When I am in Azerbaijan, I point out that by pushing Armenia as their bogyman, which has become an almost racist image, they harm their nations image. The reactions to that have been rather positive: Azerbaijan has become the first democratic, parliamentary state in the Islamic world, in 1918. Until today, it is one of the few countries where Sunnites and Shiites peacefully co-exist. Even Jewish communities feel at home there. Of all places, this open minded and secular country has hardened tremendously in consequence of the conflict over Nagorno-Karabakh.
In Armenia and in Karabakh, the majority of people are Christian; in Azerbaijan there are more Muslims. What role does religion play in the conflict?
Religion is not a decisive component of the conflict. In the past, in Armenia, the church had blessed arms. All in all, the conflict is of ethnic and territorial and not of religious nature. Muslim Azerbaijanis have not connected the conflict with Jihad. That is remarkable. Other conflicts over secession, where an Islamist party was involved, were directly connected to Jihad; for example Palestine, Chechnya and Kashmir.
What else is different about this conflict in comparison to other conflicts over secession?
The role of the occupied territories is very different: The humanitarian catastrophe in Azerbaijan is not so much rooted in Karabakh but more in the seven surrounding provinces, which are occupied by Armenia. The majority of the 700.000 – 800.000 displaced Azerbaijanis are from these areas. That’s why I consider these territories the actual hotspot of the conflict. Second, the situation at the ceasefire line is very different. It is a ceasefire line, which is not monitored internationally. Regarding the confrontation between the armed parties to the conflict, in a way, it reminds of the trenches of World War I.
And what is characteristic of the conflict?
It is a regional conflict which is inherited by the Soviet Union which had been made of many different ethnicities – that’s characteristic for this conflict. Like no other region, the Caucasus, characterized by a complicated ethno-program, was affected by what I call the “Matrioshka Model”: convoluted national territories, which were turned into Soviet republics, autonomous (sub-)republics and autonomous regions. When the Soviet Union collapsed, the sub groups rose against the bigger entities. There are three unresolved conflicts over secession in the South Caucasus today. In addition, the conflict over Chechnya occurred in the North Caucasus. National units organized by the Soviet Union were especially prone to conflict in the Caucasus. The conflict over Nagorno-Karabakh became the first ethno-political incidence during the Gorbachev era.
So far, we only talked about Armenians and Azerbaijanis. But these do only represent two sides. Would it make sense to include Karabakh-Armenians directly? So far, that hasn’t happened.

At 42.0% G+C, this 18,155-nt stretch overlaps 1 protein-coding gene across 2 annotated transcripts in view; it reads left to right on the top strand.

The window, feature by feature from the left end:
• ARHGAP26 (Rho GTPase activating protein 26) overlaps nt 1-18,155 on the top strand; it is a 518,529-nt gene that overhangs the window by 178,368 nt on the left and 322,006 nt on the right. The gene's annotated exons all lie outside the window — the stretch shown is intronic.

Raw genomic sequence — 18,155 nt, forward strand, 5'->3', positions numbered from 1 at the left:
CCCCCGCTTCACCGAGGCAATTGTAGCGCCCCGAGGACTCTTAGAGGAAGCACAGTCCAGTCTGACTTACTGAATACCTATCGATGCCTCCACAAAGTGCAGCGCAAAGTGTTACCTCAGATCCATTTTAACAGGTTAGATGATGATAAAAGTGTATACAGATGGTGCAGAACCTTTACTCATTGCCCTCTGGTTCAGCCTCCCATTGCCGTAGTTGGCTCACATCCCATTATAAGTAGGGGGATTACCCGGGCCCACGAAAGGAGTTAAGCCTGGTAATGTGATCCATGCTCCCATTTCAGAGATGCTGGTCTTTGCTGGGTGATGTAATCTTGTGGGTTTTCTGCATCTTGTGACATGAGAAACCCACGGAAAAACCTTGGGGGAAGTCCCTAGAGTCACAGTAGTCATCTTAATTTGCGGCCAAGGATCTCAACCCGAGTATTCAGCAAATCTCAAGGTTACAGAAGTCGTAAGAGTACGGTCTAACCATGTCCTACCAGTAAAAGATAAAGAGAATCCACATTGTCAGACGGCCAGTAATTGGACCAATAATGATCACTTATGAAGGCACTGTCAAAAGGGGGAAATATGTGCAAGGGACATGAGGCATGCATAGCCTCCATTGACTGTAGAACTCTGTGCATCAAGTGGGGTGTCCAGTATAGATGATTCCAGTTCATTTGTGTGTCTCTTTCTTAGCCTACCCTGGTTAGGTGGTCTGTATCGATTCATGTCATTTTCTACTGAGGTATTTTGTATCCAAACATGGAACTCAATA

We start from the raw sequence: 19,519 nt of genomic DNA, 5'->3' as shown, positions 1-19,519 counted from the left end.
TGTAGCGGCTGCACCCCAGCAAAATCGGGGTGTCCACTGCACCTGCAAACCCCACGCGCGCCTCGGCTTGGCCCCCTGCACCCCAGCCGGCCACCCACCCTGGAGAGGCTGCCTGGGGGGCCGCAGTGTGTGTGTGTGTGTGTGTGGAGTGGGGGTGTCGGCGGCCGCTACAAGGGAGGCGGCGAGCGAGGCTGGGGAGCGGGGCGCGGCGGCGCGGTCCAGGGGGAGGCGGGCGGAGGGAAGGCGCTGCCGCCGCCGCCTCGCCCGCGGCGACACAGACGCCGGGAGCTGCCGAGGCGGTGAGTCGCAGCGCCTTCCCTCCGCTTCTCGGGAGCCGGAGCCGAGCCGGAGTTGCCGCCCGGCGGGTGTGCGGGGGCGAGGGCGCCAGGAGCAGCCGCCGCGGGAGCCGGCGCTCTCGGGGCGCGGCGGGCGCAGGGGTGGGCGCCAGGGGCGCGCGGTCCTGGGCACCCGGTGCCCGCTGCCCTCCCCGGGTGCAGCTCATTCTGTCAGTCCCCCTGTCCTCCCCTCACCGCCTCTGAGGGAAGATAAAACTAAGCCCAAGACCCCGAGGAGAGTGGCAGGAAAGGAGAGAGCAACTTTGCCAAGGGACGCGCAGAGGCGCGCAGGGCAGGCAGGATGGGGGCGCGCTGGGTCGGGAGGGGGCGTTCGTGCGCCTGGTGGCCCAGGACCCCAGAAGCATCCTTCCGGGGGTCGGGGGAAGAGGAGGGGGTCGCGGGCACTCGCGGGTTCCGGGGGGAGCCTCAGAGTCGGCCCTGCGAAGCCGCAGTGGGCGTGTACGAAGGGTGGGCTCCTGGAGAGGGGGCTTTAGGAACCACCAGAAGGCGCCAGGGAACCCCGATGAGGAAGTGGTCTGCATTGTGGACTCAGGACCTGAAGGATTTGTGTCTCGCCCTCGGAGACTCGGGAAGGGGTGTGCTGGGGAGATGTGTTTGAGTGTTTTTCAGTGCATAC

True, one of the primary parties to the conflict is excluded from the negotiations. That is a sore point. Initially, it has been included. It was only in 1997/1998, that Azerbaijan prompted to exclude Karabakh-Armenians from the negotiations. Ever since, of course, they are putting emphasis on the fact that they don’t have any obligation to accept the outcome of the negotiations. It is very unlikely that Karabakh will return to the negotiation table. Azerbaijan is absolutely against their participation and threatens to leave the negotiations if this would change. Armenia has also only supported the demands half-heartedly and has established itself as the representative for Nagorno-Karabakh. Despite that fact it is a legitimate demand.
All in all, how big are the differences between the leadership in Karabakh and in Armenia?
In fact, large parts of the political elite in Armenia are from Karabakh; for instance the two presidents Kocharyan and Sargsyan. Their predecessor, Ter-Petrosyan, has compromised on the conflict over Nagorno-Karabakh and that had serious consequences for him. He met fierce resistance. Afterwards, Karabakh became more and more important for Armenia. Today, the Karabakh-clan is governing. 20 years after the war, Armenia is still keeping Karabakh alive. Without Armenia, Karabakh couldn’t survive.
In this point, Azerbaijanis disagree and argue that Karabakh is financed by its role as a drugs sale place.
That is an exaggeration. It is true that de facto states are likely to become areas for border crossing criminality. Transnistria was also assumed to function as such an area. But the EU Border Mission refuted the accusations. The same applies for Azerbaijan. I, at least, am not aware of the fact that Karabakh’s economic activity is based on crime.
Azerbaijan itself has had problems in the past because it is located on the southern route for drugs coming out of Afghanistan. But Karabakh does not have any significant resources. Every day life is financed by support of Armenia and the world wide Armenian diaspora. When I first entered a hotel in Karabakh, they had a prepared and stuffed kangaroo at their entrance. How does a Kangaroo end up in Karabakh? An Australian Karabakhian had brought it to Karabakh, when he opened the hotel.
General elections in Karabakh in May might support the legitimacy of the state. What do you expect from these elections?
Among the de facto states, Karabakh is in fact one of the most democratic ones. Of course, the leadership does also try hard to present the country as a democratic polity in order to distinguish itself from Azerbaijan. The latter hasn’t moved towards democracy recently. During the last two years, once again, the political situation has worsened considerably. In 2014, there was one of the biggest waves of arrest. Civil society groups who had left behind the dominant bogeymen in the conflict over Nagorno-Karabakh, were targeted, too. Bottom line, there are no real opposition parties and there is no real political controversy in Karabakh. Karabakh considers itself as a zone of conflict in defense alert. This perception is so strong that any other political strategy has become nearly impossible.
Dr. Phil. Uwe Halbach is an associated researcher at the “Stiftung Wissenschaft und Politik” and part of their research group on Eastern Europe and Eurasia. He has traveled to Nagorno-Karabakh several times. Together with Franziska Smolnik, he published the study “Der Streit um Berg-Karabach. Spezifische Merkmale und die Konfliktparteien”. Currently, he is also doing research on the conflict over the North Caucasus. From 1970 until 1976, Halbach studied Slavic Studies and Eastern European history in Cologne. He wrote his dissertation on Russia’s medieval history.
David Ruge and Lina Verschwele conducted the interview and Julia Scheurer translated it into English. The interview was first published in a slightly different version on boell. de.